Data could be the next collaborative corporate-government frontier.
During his January 17 speech explaining the National Security Agency's surveillance program, which is reliant on obtaining massive amounts of phone call data, President Barack Obama ordered the establishment of a "mechanism" that "preserves the capabilities we need without the government holding this bulk meta-data."
Any decisions on how such a data-management operation would proceed are preliminary. One concept floated by a federal review board that evaluated the NSA program would be for a third party to store data on behalf of the NSA. Before discussing the concept, the President prefaced it with an understatement: "This will not be simple."
Not only would gearing up for such a high security project be a daunting undertaking, there are few companies with the current infrastructure to handle the job, much less ones that would want to deal with the legal and political headaches involved.
Still, government contracts are lucrative, and there are sure to be lots of firms that would bid on such an enormous, long-term project.
Who's got the goods? Marketing and credit data giants like Acxiom, Epsilon, Experian and Transunion spring to mind. Though these firms have been subject to scrutiny about privacy concerns by federal lawmakers, they also serve all levels of government.
Foot in the door
There are more than 720 federal data-management-related purchase orders from the last five years, according to SmartProcure, which tracks government contracts and spending, said Craig Calvert, the firm's director of communications.
Acxiom has a government-services division that has counted the U.S. State, Defense and Homeland Security Departments as clients, according to SmartProcure. The company reported the State Department spent around $935,000 in the last 12 months with Acxiom, which supplied it with IT and data-related services and staff.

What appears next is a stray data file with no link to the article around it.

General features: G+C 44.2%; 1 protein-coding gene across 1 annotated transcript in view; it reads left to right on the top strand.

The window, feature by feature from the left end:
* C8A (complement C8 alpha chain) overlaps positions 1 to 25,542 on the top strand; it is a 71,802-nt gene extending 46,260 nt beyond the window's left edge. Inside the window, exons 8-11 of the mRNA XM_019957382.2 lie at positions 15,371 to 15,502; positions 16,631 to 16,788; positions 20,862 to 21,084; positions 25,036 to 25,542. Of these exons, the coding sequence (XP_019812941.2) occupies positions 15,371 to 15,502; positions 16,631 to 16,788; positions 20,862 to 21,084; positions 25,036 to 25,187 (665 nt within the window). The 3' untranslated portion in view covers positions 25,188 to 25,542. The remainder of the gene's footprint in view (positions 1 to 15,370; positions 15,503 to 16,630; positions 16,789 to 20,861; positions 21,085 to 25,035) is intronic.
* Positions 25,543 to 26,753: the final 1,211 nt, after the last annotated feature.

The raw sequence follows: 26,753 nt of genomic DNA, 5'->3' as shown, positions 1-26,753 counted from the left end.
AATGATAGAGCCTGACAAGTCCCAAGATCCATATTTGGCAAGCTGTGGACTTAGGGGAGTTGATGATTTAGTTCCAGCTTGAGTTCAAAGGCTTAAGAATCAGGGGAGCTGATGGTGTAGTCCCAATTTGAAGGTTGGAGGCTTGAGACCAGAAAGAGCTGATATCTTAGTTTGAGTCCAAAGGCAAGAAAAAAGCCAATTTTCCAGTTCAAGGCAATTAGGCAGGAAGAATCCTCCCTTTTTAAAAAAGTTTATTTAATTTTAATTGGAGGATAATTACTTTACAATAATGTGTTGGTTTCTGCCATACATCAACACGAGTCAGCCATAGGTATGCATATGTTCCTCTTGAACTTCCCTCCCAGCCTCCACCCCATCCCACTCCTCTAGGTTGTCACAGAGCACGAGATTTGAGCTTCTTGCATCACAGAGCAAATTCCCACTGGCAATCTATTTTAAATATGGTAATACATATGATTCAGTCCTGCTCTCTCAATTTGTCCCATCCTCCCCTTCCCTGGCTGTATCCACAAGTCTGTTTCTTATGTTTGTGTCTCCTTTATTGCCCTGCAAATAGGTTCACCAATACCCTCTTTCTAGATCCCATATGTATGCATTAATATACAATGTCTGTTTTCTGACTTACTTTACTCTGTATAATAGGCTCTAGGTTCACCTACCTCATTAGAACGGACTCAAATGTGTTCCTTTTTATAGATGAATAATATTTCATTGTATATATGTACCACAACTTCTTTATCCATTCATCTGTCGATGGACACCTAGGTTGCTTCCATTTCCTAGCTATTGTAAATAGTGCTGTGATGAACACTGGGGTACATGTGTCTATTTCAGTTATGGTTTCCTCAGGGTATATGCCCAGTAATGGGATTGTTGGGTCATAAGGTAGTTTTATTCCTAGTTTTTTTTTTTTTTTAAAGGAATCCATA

"I cannot imagine a situation where the data could be handled in any manner that was part of the same systems that they use for marketing," said Becky Burr, chief privacy officer and deputy general counsel of data firm Neustar. Ms. Burr stressed that Neustar had not been approached about any potential NSA data project.
The telecoms who've already provided data about who's calling whom might also be in the running for a would-be NSA data storage gig, though some observers suggest such a setup would pose a conflict of interest. Certainly Verizon would not be too keen on AT&T holding its data for the NSA.
Large tech services firms like Oracle, Microsoft, HP and IBM might also be considered for the job. Or a defense-industry darling such as Lockheed-Martin might throw its hat in the ring, then hand parts of the contract work to a subcontractor.
"The IBMs and the Lockheeds, they'd bid on these things as the overall contractors," then subcontract components to other firms, said Ross Shanken, founder and CEO of lead targeting firm LeadID, who spent 13 years with telecom data provider Targus Info, which was acquired by Neustar in 2011.
President Obama pointed out the potential high costs of an outside data-management solution during his speech, noting, "any third party maintaining a single, consolidated data-base would be carrying out what is essentially a government function with more expense, more legal ambiguity and a doubtful impact on public confidence that their privacy is being protected."
Meanwhile, the government is reportedly constructing an NSA data storage center in Utah.
In addition to privacy concerns of everyday citizens, marketers could have something to worry about if a company storing their proprietary data -- think CRM or loyalty program information -- were ever awarded an NSA data-storage contract.
Companies holding CRM data for retailers and other marketer clients already have stringent processes for segregating data held for one client from other client data troves.
But "they should worry that at the very core level, data gets legs, and it's really easy for data to travel even when it's not supposed to travel," said Mr. Shanken.